As a non-profit organization, your website is ground zero for communication with donors, volunteers & the community.
Unfortunately, many non-profit websites tend to be neglected as organizations function on thinning operational budgets.
When it comes to websites, however, a little bit of TLC goes a long way. Here are some of the most common non-profit web design mistakes that, once mitigated, can help to boost donations, volunteer participation and community engagement.
5 Non-Profit Web Design Mistakes to Avoid
- Not Catering to Your Stakeholders
For most non-profit organizations, the website attracts a variety of stakeholders, including donors, volunteers, partners and the community at large. Before you start a website design, it’s helpful to understand the different types of visitors coming to the site and each of their needs. If the website is not relevant to the needs and concerns of each of those visitors, then they won’t stay on the site, and you may miss out on important connections.
A lot of for-profit businesses make the mistake of thinking every web visitor to their site is ready to buy and contact their company. Non-profit organizations sometimes make the same mistake, expecting every web visitor to donate on the site.
However, you may have visitors with equally important goals. The California Paramedic Foundation website is a great example of providing information for different visitors with specific resources for paramedic professionals, partners, and donors. By understanding your audience, you can structure the website and design in order to meet & engage all the critical stakeholders for your non-profit.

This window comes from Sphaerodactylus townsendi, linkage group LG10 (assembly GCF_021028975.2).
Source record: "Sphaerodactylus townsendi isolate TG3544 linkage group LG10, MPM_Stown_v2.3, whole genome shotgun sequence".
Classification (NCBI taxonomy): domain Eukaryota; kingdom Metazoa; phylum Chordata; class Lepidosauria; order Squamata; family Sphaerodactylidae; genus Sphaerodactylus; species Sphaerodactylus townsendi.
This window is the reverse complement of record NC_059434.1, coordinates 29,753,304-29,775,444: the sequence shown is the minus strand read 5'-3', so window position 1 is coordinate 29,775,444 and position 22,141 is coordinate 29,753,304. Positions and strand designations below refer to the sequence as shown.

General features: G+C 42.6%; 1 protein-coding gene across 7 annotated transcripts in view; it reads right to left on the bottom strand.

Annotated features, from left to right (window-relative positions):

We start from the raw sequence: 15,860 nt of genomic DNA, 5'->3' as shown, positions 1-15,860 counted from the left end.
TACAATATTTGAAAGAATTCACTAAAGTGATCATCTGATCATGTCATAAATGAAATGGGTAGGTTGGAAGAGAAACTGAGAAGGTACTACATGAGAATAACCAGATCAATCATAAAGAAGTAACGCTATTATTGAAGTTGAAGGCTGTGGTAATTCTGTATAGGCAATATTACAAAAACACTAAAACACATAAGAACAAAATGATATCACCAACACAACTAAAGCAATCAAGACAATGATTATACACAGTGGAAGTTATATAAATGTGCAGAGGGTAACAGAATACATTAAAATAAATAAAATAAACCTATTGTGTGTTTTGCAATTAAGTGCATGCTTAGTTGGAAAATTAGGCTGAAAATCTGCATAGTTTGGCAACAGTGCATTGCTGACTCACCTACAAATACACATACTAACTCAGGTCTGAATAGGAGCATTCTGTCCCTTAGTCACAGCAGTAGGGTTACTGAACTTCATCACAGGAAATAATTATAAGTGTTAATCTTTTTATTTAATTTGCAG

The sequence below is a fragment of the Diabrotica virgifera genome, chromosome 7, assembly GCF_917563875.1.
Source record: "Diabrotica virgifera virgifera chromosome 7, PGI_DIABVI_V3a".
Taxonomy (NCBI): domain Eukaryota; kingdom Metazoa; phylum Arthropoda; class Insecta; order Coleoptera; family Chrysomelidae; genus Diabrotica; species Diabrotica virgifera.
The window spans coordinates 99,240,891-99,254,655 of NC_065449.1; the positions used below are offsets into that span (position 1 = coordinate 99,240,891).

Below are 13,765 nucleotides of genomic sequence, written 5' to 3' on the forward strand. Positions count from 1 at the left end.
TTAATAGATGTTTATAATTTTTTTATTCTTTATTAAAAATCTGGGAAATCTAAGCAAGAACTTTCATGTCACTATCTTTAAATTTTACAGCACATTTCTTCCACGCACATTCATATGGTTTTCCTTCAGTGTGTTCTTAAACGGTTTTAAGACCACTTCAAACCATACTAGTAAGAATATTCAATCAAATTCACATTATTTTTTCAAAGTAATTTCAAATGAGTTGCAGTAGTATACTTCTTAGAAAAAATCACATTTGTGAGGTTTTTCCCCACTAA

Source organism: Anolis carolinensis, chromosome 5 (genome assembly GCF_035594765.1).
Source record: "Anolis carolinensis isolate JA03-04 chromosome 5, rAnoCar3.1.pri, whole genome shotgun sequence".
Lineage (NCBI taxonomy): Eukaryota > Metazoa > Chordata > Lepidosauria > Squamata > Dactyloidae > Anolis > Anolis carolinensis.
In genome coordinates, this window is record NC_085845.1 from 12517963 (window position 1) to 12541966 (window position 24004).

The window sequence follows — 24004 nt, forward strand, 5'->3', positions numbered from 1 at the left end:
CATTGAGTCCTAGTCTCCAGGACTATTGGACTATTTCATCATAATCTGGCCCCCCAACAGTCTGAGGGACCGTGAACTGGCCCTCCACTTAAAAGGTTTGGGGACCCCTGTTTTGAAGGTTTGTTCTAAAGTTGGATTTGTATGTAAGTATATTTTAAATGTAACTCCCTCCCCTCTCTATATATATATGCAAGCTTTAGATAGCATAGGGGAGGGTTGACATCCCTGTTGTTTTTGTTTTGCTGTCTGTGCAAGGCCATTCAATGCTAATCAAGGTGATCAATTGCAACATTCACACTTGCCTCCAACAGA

- Failing to Demonstrate Credibility
When someone comes to your site for the first time, they are subconsciously looking for signs that this is a credible organization. That’s why building credibility & trust is one of the most important aspects of an effective website.
Non-profit websites sometimes forget to display these visual signs of trust and messaging in a prominent place on the home page. If you fail to establish trust with web visitors in the first few seconds and they are not familiar with your organization, then they’ll most likely leave the site before taking any action.
There are several ways to demonstrate credibility on your website. You can showcase the amount of money that you’ve raised in donations as well as testimonials from partners, the community and any organizations that you are affiliated with.
You can also build trust and credibility with web visitors by sharing the latest information about your current projects or programs and providing details about your organization’s board and board members. On a website, you only have a few seconds to engage a web visitor and promote trust, so make use of those seconds with well-placed demonstrations of credibility.
- Vague Web-Based Value Proposition
Having a vague value proposition is another common issue on non-profit websites. A web-based value proposition is a succinct message in the top part of the website home page and it should state who you are, who you serve and what sets your organization apart.